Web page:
Rod Serling, in many ways, seemed like a prophet. The Twilight Zone was able to hit on so many ideas, often using metaphoric allusions to what should be the obvious.
One of his best is The Monsters are Due on Maple Street. Some of us, here, and in the country, remind me of those who dwelled on Maple Street.
I will explain.
Picture a quiet, suburban, tree-lined street of modest, but beautiful homes. There is a car in every driveway, and neighbors actually speak to each other.
Enter suspicion. Aliens are rumored to be living among the very people of Maple Street. Strange things begin to happen. Someone's car starts without them starting it. An insomniac star gazer becomes the focus of people. Is he the one? Or is it the person whose car starts and stops? The electricity goes out. People panic. Rumors spread. A mob forms. They accuse a child of being the alien. Guns appear.
At the finale of the episode, the camera pulls away and the viewer is left with the people of Maple St. fighting, screaming. The camera pulls further away and the viewer actually sees the "aliens" who climb into their spacecraft for the ride home. As they climb, one alien speaks to the other. He says something like: This is how easy it is to destroy them. First, plant suspicion. Then the rest will fall in line, and they will destroy themselves, one by one, one by one.
Serling's monologue at the end speaks of the many ways to destroy people. It will not happen with guns and bombs, but with words.
In a sense we, in America, have become the dwellers of Maple St. We speak before we think. We accuse without evidence. We opine without discretion. We believe whatever the media tends to spew.
Why many of us and in the media are already pontificating negatively about the President's freeze policy. He hasn't given his speech yet, but many have already decided. We lay down the words and suspicion follows.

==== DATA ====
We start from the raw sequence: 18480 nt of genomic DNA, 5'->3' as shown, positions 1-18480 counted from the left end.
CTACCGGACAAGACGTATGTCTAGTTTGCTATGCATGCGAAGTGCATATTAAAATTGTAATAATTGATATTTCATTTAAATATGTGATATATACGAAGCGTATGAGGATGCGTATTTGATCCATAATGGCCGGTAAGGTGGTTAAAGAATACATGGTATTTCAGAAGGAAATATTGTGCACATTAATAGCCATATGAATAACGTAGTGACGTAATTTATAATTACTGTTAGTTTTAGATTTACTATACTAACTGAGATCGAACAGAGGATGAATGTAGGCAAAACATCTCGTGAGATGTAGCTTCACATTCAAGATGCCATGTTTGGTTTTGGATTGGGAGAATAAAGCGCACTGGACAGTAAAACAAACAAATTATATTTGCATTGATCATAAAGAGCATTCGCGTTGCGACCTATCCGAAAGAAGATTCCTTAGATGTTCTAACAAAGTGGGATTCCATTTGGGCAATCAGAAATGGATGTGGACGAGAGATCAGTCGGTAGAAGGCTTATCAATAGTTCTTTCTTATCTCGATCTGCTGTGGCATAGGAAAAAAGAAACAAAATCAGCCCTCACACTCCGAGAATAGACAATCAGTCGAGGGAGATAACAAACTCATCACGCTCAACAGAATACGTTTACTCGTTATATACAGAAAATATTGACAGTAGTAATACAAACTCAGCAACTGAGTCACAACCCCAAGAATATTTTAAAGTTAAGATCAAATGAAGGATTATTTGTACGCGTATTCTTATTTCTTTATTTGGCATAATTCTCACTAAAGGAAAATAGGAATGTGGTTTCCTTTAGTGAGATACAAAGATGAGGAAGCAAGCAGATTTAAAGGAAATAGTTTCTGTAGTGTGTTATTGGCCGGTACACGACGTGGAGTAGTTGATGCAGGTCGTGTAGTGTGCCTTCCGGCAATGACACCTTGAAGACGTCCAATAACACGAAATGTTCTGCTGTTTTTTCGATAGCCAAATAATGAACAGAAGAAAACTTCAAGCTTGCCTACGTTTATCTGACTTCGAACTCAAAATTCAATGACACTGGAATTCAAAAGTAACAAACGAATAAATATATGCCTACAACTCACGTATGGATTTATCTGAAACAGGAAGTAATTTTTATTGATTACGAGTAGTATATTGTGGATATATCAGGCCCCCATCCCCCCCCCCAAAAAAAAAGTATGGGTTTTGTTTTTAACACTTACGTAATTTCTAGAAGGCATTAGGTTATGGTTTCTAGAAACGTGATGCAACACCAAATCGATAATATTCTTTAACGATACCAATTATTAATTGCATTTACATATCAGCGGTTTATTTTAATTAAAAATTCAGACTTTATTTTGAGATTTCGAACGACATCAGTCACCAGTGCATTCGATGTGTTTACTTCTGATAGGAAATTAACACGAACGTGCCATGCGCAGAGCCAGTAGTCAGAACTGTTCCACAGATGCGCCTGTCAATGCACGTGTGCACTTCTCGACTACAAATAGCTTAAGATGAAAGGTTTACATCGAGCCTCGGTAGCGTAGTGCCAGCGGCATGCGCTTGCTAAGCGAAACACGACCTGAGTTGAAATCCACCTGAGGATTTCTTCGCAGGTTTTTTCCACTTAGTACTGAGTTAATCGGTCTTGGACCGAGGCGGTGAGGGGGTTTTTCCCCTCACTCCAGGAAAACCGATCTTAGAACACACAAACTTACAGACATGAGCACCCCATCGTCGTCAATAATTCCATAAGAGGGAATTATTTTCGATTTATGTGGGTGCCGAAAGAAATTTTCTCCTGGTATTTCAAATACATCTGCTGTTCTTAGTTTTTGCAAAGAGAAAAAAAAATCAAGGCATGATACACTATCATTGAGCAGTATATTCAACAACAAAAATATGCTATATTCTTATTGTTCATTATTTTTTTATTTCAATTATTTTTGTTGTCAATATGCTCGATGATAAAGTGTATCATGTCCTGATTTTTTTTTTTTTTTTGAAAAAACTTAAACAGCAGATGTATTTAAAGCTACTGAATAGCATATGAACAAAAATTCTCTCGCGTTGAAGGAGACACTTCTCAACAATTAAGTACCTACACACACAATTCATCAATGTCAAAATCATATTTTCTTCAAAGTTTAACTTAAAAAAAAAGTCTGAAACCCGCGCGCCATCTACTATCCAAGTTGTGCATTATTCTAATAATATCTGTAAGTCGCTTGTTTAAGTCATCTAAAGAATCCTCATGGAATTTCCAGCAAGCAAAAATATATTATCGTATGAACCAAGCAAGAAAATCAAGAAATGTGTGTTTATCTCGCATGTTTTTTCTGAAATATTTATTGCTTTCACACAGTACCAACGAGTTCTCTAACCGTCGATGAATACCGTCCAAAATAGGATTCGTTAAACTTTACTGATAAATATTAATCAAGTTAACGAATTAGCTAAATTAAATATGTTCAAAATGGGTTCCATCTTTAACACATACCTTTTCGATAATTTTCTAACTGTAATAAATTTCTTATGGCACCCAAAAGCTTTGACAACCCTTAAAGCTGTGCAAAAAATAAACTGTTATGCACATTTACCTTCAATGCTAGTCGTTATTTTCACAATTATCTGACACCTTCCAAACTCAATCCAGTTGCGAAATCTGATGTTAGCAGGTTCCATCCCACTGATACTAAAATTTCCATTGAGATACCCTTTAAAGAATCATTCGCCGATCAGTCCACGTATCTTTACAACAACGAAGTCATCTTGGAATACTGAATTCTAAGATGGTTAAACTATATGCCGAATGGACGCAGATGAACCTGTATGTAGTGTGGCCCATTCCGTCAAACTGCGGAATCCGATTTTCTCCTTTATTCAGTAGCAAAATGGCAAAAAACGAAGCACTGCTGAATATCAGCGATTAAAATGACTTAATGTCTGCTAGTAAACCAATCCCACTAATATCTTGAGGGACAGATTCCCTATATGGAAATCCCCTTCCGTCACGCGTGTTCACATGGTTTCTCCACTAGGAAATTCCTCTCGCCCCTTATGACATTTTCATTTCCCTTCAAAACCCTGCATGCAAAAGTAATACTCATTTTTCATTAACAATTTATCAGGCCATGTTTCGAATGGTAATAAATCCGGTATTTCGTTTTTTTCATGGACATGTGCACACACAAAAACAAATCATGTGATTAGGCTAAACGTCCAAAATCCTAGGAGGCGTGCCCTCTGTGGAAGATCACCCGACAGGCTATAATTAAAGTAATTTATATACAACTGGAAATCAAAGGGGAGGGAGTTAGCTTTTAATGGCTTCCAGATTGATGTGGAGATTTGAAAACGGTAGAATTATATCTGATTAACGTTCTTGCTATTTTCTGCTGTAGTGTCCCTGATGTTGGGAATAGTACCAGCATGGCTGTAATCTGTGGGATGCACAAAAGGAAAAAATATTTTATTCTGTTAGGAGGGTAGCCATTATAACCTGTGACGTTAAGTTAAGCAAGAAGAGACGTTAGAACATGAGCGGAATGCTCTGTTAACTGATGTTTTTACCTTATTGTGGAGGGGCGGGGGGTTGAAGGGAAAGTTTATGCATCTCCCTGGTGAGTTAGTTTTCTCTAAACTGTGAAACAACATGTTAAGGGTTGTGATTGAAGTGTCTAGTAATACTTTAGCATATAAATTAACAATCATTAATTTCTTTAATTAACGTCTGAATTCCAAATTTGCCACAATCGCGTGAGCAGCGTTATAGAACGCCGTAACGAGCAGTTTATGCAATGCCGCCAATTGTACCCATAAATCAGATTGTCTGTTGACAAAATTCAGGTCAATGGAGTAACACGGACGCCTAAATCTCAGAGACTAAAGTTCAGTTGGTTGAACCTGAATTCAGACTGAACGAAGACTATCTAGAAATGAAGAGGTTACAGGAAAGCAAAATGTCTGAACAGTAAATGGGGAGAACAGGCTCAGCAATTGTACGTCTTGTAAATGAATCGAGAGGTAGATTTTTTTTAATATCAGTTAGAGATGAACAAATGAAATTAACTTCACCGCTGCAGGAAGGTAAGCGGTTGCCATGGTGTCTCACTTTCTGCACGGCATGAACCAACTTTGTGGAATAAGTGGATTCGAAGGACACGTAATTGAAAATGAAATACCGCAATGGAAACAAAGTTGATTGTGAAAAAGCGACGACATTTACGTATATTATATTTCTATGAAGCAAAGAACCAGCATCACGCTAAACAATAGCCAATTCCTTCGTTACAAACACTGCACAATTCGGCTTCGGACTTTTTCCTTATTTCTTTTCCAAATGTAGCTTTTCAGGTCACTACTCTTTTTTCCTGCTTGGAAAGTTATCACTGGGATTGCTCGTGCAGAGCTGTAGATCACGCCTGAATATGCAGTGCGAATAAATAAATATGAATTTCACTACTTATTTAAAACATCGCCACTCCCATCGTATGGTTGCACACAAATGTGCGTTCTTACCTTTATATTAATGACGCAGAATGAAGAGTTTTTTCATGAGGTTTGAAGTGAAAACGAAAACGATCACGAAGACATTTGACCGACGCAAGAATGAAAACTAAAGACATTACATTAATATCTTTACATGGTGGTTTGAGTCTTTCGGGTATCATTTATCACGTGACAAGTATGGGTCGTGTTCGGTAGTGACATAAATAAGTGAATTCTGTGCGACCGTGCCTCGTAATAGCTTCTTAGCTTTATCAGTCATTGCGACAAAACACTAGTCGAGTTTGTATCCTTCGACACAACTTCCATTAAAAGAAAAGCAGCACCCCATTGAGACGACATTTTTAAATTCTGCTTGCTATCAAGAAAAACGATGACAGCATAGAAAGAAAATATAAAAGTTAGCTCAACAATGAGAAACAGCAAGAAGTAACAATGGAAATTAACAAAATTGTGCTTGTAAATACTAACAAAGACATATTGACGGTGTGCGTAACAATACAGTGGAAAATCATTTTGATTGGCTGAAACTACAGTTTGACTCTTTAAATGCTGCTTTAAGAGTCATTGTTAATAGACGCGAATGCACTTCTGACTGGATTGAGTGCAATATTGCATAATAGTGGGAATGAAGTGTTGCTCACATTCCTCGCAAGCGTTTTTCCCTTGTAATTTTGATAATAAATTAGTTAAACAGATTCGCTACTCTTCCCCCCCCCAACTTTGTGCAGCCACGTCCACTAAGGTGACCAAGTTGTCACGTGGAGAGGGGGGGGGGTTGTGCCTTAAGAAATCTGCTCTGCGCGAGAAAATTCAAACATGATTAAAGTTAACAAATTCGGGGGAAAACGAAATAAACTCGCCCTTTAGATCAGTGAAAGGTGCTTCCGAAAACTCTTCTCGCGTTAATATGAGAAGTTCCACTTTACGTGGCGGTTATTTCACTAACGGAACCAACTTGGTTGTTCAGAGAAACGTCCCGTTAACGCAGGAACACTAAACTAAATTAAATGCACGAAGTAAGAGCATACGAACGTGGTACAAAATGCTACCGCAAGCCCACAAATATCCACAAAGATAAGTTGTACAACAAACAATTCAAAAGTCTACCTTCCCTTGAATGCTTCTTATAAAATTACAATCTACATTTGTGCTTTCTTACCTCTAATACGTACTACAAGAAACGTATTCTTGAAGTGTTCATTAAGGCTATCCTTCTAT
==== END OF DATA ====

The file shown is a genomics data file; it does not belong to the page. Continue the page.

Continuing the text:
The President's opponents have done this well. He is not really one of us. He is not a real American. He wasn't born here. He doesn't belong. The words were spoken; the suspicion has given a path for those who wish the President ill.
And furthermore, those who should support him, are also following the very same path the opposition follows. We do not have to agree with any, all, or some of the President's policies, but we owe it to ourselves and to him to think, research, know, before we speak. For along with the opposition, we are also hurting this President's reputation.
One of the problems I think Barack Obama has is this. He is a pragmatist, a realist. He is also a thoughtful man. He encounters a problem not from a left or right point of view;nor from a conservative or liberal point of view; or for that matter a Republican or Democratic point of view. He looks at a problem and questions himself on what will be best for the American people. Hence, his policies are doomed to make either end of the political spectrum happy.
I write this because so many have already made up their minds to condemn the so-called freeze without understanding its ramifications for the U. S. NPR aired a segment explaining that because of China's change of policies with their banks, those who need to borrow money will not be too successful unless the Chinese feel that deficits are being addressed. The economist went on to explain that the President had already told the government departments, soon after inauguration, that they needed to cut spending or freeze spending on wasteful or irrelevant policies.
Therefore, there are obvious world wide reasons why the President is choosing to speak to the deficts in this country. It is not just for politics, but he is thinking of our long term efforts to get this country's economy moving; and that may involve borrowing more money from China at some point.
Before we destroy a man who has the best intentions for us, let's think first. Criticism is acceptable when written coherently and constructively.
Let's give this man a chance before we inadvertently throw him out in 2012. We need to stop being the inhabitants of Maple St.